Methadone Treatment Waiting Lists: Affordable Treatment Options to Consider While Waiting

Today’s opiate addiction epidemic has created a growing demand for treatment services, so much so that methadone treatment waiting lists have become more so the norm than the exception. Those who most need methadone treatment tend to have long histories of opiate abuse, making the need for some form of treatment all the more critical.

Rather than run the risk of resuming opiate abuse, other affordable treatment options may be available to tide you over until an opening for methadone treatment becomes available. Ultimately, staying engaged in the treatment process while waiting offers you the best chance of a successful recovery.

The Need for Some Form of Treatment Help

Opiate addiction takes on a life of its own, having altered the brain’s chemical pathways and created an opiate-dependent environment inside the brain. According to the National Institute on Drug Abuse, opiate addiction takes control of the body and the mind, leaving a person unable to cope with daily life stressors in the absence of the drug. These conditions drive compulsive-drug using behaviors and place addicts at increasing risk of overdose.


Waiting Lists

12 step support groups are an effective option in helping you avoid opiate use.

Recent changes in healthcare law, namely the Affordable Care Act of 2014, have made substance abuse treatment a mandatory coverage benefit for standard health insurance plans. According to the Office of National Drug Control Policy, these changes impact any and all marketplace-based insurance plans, from individual and employer-sponsored polices to federal and state health programs like Medicaid and Medicare. Even in cases where a person doesn’t have insurance coverage, many methadone treatment programs still offer some type of payment arrangements.

For information on finding methadone treatment call 800-891-9360(Who Answers?).

Alternative Methadone Treatment Options

Inpatient Stabilization Programs

Inpatient stabilization programs provide a highly structured treatment environment where patients receive treatment for both their medical and psychological needs as well as help with addiction. For people facing a high risk of continued opiate abuse and overdose, inpatient stabilization programs offer the level of treatment most needed to maintain abstinence.

Intensive Outpatient Programs

Intensive outpatient programs provide a range of services with treatment sessions taking place several times throughout the week, according to the Substance Abuse & Mental Health Services Administration. While these programs don’t offer a live-in treatment environment like inpatient programs, they do keep a person engaged in the treatment process while waiting to enter methadone treatment.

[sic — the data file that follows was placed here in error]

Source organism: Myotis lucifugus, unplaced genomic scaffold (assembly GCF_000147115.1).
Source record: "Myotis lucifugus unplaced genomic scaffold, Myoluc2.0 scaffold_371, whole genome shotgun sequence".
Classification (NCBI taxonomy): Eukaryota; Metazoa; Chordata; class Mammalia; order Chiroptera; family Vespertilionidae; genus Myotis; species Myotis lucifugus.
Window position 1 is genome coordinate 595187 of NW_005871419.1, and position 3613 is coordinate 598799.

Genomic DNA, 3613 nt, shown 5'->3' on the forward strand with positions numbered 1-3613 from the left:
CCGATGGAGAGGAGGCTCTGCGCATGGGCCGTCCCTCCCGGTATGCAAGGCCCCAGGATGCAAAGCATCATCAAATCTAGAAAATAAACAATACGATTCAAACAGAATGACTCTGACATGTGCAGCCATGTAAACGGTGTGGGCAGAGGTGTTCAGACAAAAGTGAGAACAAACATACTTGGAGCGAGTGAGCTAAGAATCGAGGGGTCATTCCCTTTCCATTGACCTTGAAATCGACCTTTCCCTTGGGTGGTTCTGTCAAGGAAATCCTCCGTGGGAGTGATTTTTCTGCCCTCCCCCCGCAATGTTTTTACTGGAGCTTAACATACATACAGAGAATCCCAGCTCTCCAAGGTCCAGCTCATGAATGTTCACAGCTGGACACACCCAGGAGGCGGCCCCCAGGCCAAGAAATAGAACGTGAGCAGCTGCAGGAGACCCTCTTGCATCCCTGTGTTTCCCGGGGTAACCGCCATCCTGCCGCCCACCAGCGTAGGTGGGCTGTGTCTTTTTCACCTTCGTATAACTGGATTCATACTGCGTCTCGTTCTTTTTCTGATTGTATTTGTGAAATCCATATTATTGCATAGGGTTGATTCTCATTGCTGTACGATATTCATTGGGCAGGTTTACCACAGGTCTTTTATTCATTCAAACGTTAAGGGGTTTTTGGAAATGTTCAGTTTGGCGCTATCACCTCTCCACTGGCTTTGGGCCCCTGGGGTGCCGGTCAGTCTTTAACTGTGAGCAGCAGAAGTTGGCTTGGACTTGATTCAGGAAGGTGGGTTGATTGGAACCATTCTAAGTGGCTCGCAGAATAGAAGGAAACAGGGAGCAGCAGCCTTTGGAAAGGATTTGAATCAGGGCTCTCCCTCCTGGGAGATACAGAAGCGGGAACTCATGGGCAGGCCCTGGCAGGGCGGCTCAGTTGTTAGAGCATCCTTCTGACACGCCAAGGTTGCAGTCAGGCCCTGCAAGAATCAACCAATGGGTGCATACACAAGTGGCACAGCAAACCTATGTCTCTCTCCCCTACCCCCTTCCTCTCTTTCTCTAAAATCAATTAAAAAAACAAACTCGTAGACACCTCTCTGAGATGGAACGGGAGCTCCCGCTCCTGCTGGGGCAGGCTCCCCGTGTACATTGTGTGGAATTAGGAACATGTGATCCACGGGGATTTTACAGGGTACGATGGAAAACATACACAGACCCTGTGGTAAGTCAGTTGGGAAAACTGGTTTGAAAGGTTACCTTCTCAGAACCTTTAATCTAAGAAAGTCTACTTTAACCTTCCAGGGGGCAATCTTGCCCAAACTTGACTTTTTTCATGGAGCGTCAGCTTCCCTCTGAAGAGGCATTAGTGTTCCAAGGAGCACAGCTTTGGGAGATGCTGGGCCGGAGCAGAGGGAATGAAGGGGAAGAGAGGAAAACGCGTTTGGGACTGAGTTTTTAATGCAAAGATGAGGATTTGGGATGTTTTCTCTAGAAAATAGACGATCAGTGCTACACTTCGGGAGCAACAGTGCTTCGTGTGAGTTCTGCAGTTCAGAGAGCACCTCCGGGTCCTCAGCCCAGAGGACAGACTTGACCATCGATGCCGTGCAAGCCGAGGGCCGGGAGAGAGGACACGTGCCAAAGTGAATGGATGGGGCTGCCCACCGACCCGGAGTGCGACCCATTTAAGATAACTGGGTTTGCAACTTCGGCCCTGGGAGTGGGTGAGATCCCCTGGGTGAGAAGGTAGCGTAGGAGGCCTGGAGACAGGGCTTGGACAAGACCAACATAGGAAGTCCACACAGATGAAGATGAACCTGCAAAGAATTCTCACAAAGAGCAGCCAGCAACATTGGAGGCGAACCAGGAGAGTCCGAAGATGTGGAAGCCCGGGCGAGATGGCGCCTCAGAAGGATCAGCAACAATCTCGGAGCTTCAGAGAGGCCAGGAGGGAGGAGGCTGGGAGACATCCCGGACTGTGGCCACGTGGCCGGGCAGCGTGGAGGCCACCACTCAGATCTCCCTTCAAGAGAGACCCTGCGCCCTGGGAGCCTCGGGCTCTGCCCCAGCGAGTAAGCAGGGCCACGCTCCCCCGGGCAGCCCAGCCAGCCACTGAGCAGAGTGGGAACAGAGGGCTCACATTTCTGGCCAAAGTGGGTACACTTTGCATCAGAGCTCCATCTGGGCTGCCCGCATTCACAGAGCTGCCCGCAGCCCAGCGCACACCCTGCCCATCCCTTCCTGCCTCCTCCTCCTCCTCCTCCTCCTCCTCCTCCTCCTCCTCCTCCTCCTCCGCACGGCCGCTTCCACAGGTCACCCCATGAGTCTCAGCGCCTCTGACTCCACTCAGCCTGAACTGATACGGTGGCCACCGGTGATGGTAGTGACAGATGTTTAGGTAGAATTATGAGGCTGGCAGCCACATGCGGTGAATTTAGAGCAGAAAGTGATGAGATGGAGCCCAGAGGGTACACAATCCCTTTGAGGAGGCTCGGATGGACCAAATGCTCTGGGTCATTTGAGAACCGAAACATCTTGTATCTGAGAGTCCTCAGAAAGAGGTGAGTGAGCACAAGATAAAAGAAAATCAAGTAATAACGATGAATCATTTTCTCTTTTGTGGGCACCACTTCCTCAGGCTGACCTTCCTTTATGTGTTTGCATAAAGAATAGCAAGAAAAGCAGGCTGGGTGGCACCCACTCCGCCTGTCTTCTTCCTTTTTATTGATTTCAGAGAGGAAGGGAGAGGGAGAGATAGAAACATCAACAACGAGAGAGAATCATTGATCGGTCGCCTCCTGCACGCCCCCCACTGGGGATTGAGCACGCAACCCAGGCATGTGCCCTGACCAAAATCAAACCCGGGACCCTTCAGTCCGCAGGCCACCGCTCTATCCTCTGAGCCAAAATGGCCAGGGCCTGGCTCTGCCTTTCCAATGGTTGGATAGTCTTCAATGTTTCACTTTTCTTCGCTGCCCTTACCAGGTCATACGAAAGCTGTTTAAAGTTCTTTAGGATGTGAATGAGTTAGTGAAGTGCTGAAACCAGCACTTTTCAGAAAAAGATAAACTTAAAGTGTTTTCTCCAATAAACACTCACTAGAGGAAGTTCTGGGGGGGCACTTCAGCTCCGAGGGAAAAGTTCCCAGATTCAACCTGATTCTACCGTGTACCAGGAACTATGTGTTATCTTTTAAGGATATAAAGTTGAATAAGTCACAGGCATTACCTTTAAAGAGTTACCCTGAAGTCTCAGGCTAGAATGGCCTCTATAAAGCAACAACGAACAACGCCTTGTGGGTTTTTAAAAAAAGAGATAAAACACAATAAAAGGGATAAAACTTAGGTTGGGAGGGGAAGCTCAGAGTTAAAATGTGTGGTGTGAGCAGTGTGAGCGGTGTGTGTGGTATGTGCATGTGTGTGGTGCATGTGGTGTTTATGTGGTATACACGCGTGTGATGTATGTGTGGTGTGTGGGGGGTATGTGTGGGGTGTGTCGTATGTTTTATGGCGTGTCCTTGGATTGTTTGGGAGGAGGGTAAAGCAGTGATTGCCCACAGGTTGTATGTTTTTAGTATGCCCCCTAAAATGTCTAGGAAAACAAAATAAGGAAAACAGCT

12 Step Support Groups

While not actual programs, 12 Step support groups can be a lifesaver when the urge to use opiates becomes overwhelming. In essence, these groups offer a safe environment where members can talk about the challenges they face and gain support and direction from one another. Twelve Step groups can also be a good resource for finding methadone treatment programs in your area.

What Should I Do While I’m on a Methadone Center Waitlist?

Find Help

While methadone treatment may be well worth the wait, staying engaged in some form of treatment is essential to your overall health and well-being. Finding affordable, alternative treatment options in the interim is definitely possible with a little legwork.

If you or someone you know are waiting to enter methadone treatment and need help now, please don’t hesitate to call our toll-free helpline at 800-891-9360(Who Answers?) to speak with one of our addictions specialist.

How our helpline works

For those seeking addiction treatment for themselves or a loved one, the helpline is a private and convenient solution.

Calls to any general helpline (non-facility specific 1-8XX numbers) for your visit will be answered by American Addiction Centers (AAC).

We are standing by 24/7 to discuss your treatment options. Our representatives work solely for AAC and will discuss whether an AAC facility may be an option for you. Our helpline is offered at no cost to you and with no obligation to enter into treatment. Neither nor AAC receives any commission or other fee that is dependent upon which treatment provider a visitor may ultimately choose.

For more information on AAC’s commitment to ethical marketing and treatment practices, or to learn more about how to select a treatment provider, visit our About AAC page. If you wish to explore additional treatment options or connect with a specific rehab center, you can browse top-rated listings or visit SAMHSA.